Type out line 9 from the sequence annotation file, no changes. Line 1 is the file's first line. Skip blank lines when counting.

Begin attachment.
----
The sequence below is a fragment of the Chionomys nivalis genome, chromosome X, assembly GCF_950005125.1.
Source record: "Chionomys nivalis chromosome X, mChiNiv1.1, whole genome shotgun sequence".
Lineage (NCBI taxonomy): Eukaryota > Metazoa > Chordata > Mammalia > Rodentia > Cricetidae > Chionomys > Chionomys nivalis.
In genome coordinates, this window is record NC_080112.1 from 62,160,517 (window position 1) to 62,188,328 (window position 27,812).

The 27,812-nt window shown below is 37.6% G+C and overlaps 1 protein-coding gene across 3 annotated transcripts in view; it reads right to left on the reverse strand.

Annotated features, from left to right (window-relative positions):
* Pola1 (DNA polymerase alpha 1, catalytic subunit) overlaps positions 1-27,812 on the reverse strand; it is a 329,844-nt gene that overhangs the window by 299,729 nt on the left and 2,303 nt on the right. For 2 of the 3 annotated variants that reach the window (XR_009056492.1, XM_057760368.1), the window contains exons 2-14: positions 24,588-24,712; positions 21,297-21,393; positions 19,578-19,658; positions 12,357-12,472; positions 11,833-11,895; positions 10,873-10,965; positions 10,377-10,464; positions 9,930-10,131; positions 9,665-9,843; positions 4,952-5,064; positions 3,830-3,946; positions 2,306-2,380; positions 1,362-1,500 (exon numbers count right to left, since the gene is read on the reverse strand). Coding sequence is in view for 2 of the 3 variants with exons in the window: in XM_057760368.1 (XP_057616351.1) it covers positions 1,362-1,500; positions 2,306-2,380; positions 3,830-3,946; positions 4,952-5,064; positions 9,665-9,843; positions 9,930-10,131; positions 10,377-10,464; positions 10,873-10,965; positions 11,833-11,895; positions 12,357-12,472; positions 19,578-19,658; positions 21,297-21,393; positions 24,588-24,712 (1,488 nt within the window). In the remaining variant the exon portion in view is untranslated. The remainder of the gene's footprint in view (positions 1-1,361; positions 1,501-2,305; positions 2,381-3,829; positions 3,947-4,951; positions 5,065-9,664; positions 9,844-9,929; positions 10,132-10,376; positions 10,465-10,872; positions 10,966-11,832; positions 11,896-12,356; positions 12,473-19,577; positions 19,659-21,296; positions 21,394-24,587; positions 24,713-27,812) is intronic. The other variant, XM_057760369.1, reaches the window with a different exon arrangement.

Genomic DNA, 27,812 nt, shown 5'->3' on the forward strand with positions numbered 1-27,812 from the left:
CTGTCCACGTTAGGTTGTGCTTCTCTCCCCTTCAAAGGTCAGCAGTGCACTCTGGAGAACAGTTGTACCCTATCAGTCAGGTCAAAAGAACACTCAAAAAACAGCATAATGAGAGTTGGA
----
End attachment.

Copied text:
CTGTCCACGTTAGGTTGTGCTTCTCTCCCCTTCAAAGGTCAGCAGTGCACTCTGGAGAACAGTTGTACCCTATCAGTCAGGTCAAAAGAACACTCAAAAAACAGCATAATGAGAGTTGGA